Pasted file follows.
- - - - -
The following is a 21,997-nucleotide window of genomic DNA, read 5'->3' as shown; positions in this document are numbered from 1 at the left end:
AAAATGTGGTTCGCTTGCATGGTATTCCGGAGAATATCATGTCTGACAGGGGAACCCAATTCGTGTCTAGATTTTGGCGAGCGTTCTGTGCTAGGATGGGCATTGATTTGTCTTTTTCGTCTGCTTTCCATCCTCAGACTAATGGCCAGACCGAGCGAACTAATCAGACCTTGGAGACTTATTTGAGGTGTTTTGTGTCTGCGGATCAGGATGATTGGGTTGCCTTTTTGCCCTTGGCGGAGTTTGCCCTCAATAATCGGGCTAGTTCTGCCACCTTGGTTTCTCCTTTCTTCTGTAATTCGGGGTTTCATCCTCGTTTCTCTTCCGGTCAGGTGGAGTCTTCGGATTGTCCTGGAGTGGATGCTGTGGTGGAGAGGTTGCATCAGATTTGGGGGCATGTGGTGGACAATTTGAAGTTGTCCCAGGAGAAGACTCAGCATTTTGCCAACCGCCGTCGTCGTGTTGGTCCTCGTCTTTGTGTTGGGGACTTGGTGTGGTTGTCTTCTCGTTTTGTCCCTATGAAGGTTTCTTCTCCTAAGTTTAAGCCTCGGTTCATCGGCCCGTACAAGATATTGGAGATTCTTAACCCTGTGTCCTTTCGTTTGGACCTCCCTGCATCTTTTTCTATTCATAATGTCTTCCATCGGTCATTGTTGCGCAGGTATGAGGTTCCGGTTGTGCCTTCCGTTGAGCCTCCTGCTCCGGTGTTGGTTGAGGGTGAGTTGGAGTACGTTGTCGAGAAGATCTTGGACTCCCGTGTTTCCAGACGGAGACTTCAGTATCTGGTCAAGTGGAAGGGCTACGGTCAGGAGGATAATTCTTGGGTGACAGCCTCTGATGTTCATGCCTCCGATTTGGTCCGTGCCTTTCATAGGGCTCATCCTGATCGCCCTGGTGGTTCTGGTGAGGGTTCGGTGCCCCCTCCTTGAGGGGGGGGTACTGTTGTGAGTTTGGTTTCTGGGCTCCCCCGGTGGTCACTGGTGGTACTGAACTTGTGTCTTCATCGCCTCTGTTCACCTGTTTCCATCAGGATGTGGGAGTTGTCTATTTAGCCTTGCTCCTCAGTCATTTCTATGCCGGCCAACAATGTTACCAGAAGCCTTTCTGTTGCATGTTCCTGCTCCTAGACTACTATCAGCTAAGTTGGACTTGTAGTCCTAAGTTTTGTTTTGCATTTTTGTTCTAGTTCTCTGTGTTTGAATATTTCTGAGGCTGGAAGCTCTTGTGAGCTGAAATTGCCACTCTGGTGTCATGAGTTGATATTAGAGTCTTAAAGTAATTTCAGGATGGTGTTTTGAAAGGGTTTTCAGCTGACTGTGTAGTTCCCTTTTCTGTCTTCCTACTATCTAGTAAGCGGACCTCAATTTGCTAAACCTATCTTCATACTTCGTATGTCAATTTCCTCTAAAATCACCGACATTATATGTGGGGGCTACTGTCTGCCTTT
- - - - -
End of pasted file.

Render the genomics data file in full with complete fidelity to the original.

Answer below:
The following is a 21,997-nucleotide window of genomic DNA, read 5'->3' as shown; positions in this document are numbered from 1 at the left end:
AAAATGTGGTTCGCTTGCATGGTATTCCGGAGAATATCATGTCTGACAGGGGAACCCAATTCGTGTCTAGATTTTGGCGAGCGTTCTGTGCTAGGATGGGCATTGATTTGTCTTTTTCGTCTGCTTTCCATCCTCAGACTAATGGCCAGACCGAGCGAACTAATCAGACCTTGGAGACTTATTTGAGGTGTTTTGTGTCTGCGGATCAGGATGATTGGGTTGCCTTTTTGCCCTTGGCGGAGTTTGCCCTCAATAATCGGGCTAGTTCTGCCACCTTGGTTTCTCCTTTCTTCTGTAATTCGGGGTTTCATCCTCGTTTCTCTTCCGGTCAGGTGGAGTCTTCGGATTGTCCTGGAGTGGATGCTGTGGTGGAGAGGTTGCATCAGATTTGGGGGCATGTGGTGGACAATTTGAAGTTGTCCCAGGAGAAGACTCAGCATTTTGCCAACCGCCGTCGTCGTGTTGGTCCTCGTCTTTGTGTTGGGGACTTGGTGTGGTTGTCTTCTCGTTTTGTCCCTATGAAGGTTTCTTCTCCTAAGTTTAAGCCTCGGTTCATCGGCCCGTACAAGATATTGGAGATTCTTAACCCTGTGTCCTTTCGTTTGGACCTCCCTGCATCTTTTTCTATTCATAATGTCTTCCATCGGTCATTGTTGCGCAGGTATGAGGTTCCGGTTGTGCCTTCCGTTGAGCCTCCTGCTCCGGTGTTGGTTGAGGGTGAGTTGGAGTACGTTGTCGAGAAGATCTTGGACTCCCGTGTTTCCAGACGGAGACTTCAGTATCTGGTCAAGTGGAAGGGCTACGGTCAGGAGGATAATTCTTGGGTGACAGCCTCTGATGTTCATGCCTCCGATTTGGTCCGTGCCTTTCATAGGGCTCATCCTGATCGCCCTGGTGGTTCTGGTGAGGGTTCGGTGCCCCCTCCTTGAGGGGGGGGTACTGTTGTGAGTTTGGTTTCTGGGCTCCCCCGGTGGTCACTGGTGGTACTGAACTTGTGTCTTCATCGCCTCTGTTCACCTGTTTCCATCAGGATGTGGGAGTTGTCTATTTAGCCTTGCTCCTCAGTCATTTCTATGCCGGCCAACAATGTTACCAGAAGCCTTTCTGTTGCATGTTCCTGCTCCTAGACTACTATCAGCTAAGTTGGACTTGTAGTCCTAAGTTTTGTTTTGCATTTTTGTTCTAGTTCTCTGTGTTTGAATATTTCTGAGGCTGGAAGCTCTTGTGAGCTGAAATTGCCACTCTGGTGTCATGAGTTGATATTAGAGTCTTAAAGTAATTTCAGGATGGTGTTTTGAAAGGGTTTTCAGCTGACTGTGTAGTTCCCTTTTCTGTCTTCCTACTATCTAGTAAGCGGACCTCAATTTGCTAAACCTATCTTCATACTTCGTATGTCAATTTCCTCTAAAATCACCGACATTATATGTGGGGGCTACTGTCTGCCTTT